“She didn’t see anything,” I say.
But then, because apparently luck just isn’t on our side today, there’s a backup of cars leaving at the same time—right as Grayson makes it across the lot.
She has to walk in front of our car.
I hold my breath as she does, hoping she won’t look over and notice us. She keeps her eyes ahead, but then once she’s on the sidewalk on the other side and we start to creep forward, she glances at the car. Grayson sees me and smiles, then raises her hand to wave. But then her forehead creases.
“She’s looking at me,” Bet says through clenched, smiling teeth.
The car ahead of us moves. Ella floors it and almost hits a bicyclist, who swerves and shouts. I see in the side mirror that the commotion pulls Grayson’s attention away from us; she covers her mouth in surprise and pulls out her phone—probably in case she needs to call an ambulance. Thankfully, the guy’s fine. But by the time Grayson looks at us again, all she can see is the backs of our heads.
“Freaking stupid,” Ella says as we pull into traffic.
I turn around and look at Betsey, who seems like she might agree. Probably sensing my worry, she tries to lighten the mood.
“At least we got ice cream.”
On the way home, we decide to wait and see what Grayson does at school. If she asks about it—which I hope she won’t—we’ve got a story ready. If she doesn’t, we’re in the clear.
With Ella’s “freaking stupid” comments all the way home, by the time we arrive, I don’t feel like hanging out anymore. I take two pieces of pizza to my room and call Sean. As it rings, I worry about Mom seeing his number on the bill, but I ignore the thought in favor of Sean’s voice.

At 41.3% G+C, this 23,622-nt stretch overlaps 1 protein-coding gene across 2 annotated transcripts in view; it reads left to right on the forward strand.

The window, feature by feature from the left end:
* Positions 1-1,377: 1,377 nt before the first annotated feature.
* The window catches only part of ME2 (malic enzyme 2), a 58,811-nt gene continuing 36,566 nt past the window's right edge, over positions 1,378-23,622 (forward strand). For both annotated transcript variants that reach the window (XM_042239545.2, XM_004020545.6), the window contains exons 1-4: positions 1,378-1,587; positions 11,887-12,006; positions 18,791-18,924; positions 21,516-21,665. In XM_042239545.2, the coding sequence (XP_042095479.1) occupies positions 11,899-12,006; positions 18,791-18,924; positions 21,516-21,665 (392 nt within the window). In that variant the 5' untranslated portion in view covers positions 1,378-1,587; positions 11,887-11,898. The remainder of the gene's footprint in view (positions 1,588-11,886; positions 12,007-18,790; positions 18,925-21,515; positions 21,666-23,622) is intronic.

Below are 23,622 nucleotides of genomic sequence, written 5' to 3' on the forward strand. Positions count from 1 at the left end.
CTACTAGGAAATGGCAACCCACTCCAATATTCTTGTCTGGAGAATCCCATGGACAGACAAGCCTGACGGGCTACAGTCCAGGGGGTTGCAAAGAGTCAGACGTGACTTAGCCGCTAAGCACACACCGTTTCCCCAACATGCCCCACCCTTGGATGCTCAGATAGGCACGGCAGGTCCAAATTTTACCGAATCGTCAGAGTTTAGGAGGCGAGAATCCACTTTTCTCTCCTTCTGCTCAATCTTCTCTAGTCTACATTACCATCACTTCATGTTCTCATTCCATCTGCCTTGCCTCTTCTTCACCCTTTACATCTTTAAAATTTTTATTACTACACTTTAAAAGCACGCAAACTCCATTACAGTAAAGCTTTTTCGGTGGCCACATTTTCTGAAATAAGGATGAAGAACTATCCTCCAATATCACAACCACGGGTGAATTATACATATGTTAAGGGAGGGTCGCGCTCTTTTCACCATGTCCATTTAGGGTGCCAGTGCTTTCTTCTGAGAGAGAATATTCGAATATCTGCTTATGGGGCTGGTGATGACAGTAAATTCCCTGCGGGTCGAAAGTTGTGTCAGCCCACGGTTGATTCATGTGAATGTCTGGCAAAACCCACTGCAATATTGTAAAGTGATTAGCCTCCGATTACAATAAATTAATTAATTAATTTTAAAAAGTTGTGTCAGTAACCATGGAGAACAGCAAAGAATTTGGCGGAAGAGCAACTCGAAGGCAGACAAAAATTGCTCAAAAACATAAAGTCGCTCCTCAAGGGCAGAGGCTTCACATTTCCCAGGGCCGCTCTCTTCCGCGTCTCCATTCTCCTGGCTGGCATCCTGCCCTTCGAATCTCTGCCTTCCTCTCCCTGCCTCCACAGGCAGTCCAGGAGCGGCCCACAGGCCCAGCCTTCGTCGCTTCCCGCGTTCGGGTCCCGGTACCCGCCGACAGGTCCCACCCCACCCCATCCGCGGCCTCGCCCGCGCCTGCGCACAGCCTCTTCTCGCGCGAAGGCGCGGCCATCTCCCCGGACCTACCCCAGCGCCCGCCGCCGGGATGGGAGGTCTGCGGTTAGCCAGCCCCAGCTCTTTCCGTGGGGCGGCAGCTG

“Lizzie B.,” he says, like he’s been waiting for me.
“Hey,” I say, melting onto the bed.
“Hi,” he says, and I can hear his smile through the phone. “I still have sand in my pockets.”
“I still haven’t washed my T-shirt,” I admit, gripping the phone like it’s a fish trying to squirm away from me.
“You look good in it,” he says. “You should wear it every day.”
“I’m not sure the others would go for that,” I say, happy that I can talk about Ella and Betsey. Happy that he knows about them.
Sean and I are quiet for a couple of seconds, listening to each other’s stillness. And then: “So, I have to talk to you about something,” I say, remembering a conversation from earlier.
“Something else?” Sean asks, and even though he’s joking, I can hear his nervousness. “Should I be worried?”
“I don’t think it’s that big of a deal, but you might.”
“Why? What is it?”
“Well, you know that our mom will only let us date Dave,” I say slowly.
“Yeah, but I sort of assumed…” Sean’s words trail off. This is what I was afraid of: that he’d think I could simply start dating him instead. “You’re going to keep seeing him, aren’t you?” he says, voice dipped in jealousy.
“Well, it’s not like I like him,” I say. “But it’s that or nothing. And dating anyone is a step in the right direction.” I sigh. “Besides, it’s not me who’s dating him. I just have to tolerate him at school.”
“You’re not exactly selling me here, Lizzie,” Sean says quietly.
“My… the others and I talked about it, and we think there’s a way for us to date both of you at once.”
“Won’t your mom know?” he asks.
“Not if we’re careful.”